We know that law gives society its fundamental functioning. It's easy to forget that it entrusts the lawyers such a fundamental responsibility. How close are we in the American Bar to being so soberly reminded?

Saturday, November 03, 2007

Deep Greens and Blues

So, I don't blog much these days. I'm not journaling or emailing like I used to either. This season of my working/mom life doesn't leave much time or energy to document my thoughts. But we're doing great. Physically -- oof that was rough, but apparently I'm tougher than I thought. The first of many follow-up tests has shown no signs of remaining disease. So, I can take a deep breath and look forward to a long life where I eventually die of something other than cervical cancer. My beautiful daughter is fine, too. Considering all the agony we went through counting the days and weeks until she'd be a viable fetus, she's turned out ridiculously strong, fat, and healthy. There's no sign, anywhere on her, of the whole ordeal. I've looked.

Emotionally, it's a longer road. I'm trying to be honest with myself about the rough spots while enjoying the sweet ones. I don't think I've figured it out yet. I did find unexpected inspiration in this
Sunset Magazine article about Susan Marinello, a Seattle Interior Designer. Her picture caught my eye -- she has a calm and confident look and very skinny arms. The article describes her background (fashion model, interior designer) and her philosophy (enlarging small spaces by bringing outdoorsy palettes inside). When it comes to color, she says, "I'm not afraid."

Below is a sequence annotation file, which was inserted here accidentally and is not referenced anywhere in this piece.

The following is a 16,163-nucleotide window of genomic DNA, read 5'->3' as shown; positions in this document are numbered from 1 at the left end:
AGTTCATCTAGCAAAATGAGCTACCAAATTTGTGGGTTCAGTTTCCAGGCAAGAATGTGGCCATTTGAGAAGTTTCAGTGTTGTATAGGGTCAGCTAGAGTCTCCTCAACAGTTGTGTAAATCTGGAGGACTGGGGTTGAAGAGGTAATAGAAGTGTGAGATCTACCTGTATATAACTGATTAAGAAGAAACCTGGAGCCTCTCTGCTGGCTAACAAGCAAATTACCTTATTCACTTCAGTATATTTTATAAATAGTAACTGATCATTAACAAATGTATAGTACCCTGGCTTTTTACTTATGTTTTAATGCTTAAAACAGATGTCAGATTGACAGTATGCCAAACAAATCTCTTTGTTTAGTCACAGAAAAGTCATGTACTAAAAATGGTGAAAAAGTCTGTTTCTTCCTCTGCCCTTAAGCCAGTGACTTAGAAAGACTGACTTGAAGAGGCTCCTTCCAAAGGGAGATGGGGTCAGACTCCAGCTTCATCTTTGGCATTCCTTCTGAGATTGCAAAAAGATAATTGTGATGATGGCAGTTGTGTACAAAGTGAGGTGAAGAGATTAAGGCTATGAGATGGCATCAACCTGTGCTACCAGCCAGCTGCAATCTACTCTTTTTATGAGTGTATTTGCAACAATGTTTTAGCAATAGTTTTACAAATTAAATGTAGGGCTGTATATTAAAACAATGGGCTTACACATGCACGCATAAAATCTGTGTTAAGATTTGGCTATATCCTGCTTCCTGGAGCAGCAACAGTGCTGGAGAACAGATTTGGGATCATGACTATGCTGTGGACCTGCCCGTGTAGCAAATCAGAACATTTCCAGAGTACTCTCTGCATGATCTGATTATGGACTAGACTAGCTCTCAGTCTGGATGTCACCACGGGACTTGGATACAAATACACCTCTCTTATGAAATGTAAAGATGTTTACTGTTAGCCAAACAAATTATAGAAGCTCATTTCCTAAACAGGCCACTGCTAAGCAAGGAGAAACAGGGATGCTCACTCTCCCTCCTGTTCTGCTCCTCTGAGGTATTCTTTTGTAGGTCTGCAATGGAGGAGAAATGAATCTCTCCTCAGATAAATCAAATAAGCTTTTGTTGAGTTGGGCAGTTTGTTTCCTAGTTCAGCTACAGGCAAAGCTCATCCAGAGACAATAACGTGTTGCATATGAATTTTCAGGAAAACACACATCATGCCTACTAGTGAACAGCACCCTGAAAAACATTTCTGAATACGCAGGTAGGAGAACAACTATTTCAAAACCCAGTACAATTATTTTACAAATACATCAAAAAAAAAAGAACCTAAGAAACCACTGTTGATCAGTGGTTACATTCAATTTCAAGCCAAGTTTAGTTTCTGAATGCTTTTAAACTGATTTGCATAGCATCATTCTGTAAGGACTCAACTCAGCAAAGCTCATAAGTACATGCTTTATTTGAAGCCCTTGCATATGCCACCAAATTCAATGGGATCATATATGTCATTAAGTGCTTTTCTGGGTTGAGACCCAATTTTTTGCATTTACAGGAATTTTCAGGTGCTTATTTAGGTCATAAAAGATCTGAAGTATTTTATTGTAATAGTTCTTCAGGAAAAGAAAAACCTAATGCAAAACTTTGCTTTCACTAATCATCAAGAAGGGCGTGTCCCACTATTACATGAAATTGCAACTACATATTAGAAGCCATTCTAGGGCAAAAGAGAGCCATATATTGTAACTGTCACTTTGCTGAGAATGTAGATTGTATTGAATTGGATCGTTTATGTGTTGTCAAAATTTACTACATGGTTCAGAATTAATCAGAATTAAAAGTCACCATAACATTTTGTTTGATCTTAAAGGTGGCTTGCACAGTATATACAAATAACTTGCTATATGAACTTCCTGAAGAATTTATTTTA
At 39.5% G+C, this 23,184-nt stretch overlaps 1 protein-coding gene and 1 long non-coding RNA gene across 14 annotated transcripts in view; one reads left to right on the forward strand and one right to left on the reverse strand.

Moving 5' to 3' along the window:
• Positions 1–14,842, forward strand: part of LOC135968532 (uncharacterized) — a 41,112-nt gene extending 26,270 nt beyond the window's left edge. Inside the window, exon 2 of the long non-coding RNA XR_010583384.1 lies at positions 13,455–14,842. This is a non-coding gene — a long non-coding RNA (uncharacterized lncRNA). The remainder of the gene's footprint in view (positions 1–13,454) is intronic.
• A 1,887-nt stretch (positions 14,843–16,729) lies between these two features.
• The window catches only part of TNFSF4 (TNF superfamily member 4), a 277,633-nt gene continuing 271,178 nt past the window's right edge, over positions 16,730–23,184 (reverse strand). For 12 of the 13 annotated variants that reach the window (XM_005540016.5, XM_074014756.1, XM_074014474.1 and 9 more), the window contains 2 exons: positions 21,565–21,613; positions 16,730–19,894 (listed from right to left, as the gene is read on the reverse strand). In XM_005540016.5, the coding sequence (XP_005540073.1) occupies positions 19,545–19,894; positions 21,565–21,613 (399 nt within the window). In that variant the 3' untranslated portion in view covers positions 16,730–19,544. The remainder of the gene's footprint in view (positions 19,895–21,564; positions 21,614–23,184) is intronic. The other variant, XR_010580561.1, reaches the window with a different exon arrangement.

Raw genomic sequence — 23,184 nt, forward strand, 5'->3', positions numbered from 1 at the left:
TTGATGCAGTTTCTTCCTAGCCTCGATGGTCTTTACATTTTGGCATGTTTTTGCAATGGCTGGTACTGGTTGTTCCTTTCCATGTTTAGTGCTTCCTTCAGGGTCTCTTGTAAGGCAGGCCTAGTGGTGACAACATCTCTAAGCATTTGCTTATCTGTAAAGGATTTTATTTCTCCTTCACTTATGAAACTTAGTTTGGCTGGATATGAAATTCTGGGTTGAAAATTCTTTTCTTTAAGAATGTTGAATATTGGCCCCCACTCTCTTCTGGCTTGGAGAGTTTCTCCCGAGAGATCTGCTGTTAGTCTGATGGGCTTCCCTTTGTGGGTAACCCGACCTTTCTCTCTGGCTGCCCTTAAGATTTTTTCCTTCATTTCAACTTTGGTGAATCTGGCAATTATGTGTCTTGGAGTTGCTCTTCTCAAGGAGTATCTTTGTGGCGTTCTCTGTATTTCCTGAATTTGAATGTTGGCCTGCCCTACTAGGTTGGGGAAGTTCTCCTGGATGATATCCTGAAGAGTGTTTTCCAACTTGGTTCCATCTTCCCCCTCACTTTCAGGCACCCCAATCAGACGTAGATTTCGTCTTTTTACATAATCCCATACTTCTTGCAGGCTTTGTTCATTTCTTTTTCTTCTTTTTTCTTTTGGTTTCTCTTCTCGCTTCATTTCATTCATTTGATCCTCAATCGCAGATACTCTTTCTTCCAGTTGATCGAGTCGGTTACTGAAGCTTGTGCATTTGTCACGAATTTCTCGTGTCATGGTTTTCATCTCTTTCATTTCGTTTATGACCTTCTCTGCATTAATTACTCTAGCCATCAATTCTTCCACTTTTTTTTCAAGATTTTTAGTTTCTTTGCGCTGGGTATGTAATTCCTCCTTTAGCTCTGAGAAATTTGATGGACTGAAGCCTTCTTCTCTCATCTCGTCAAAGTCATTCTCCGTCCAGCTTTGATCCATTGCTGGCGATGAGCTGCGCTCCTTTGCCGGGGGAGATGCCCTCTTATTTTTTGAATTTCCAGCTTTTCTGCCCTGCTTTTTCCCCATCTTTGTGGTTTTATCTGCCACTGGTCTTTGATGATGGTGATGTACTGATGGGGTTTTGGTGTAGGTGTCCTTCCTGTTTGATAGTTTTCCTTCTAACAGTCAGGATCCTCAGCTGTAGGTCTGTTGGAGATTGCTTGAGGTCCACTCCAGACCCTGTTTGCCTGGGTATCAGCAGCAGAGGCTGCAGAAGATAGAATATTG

I loved this -- I love that Susan Marinello is unafraid of color. It makes me wonder why I'm afraid so often. I compared myself to her. Am I afraid because my arms haven't been that skinny since the 9th grade? I tried to dismiss her as a lightweight, with nothing to fear in life than choosing the wrong green or blue. But that devalues the work of any businesswoman with a marriage and big clients -- on a daily basis, she's likely taking on as much responsibility as I ever have practicing law (which can make me afraid) or mothering two young children (which makes me very, very afraid).

Which might mean, that all my trials (literally) and tribulations, in the end, are just so much green and blue. What is there to be afraid of?

Tuesday, September 04, 2007

Healing Hurts

That's really all I have to say right now. 20 days after surgery, my body is working hard on becoming whole again. My 10-inch incision is shrinking as my belly slowly contracts back to what it was before pregnancy (is "contracts" an ironic word to use, when you don't have a uterus?) Every day I'm a little stronger, but every day something new seems to hurt. The pain of nerves waking up, ligaments knitting themselves together, cauterized veins and arteries casting listlessly around (I imagine) to find a new home.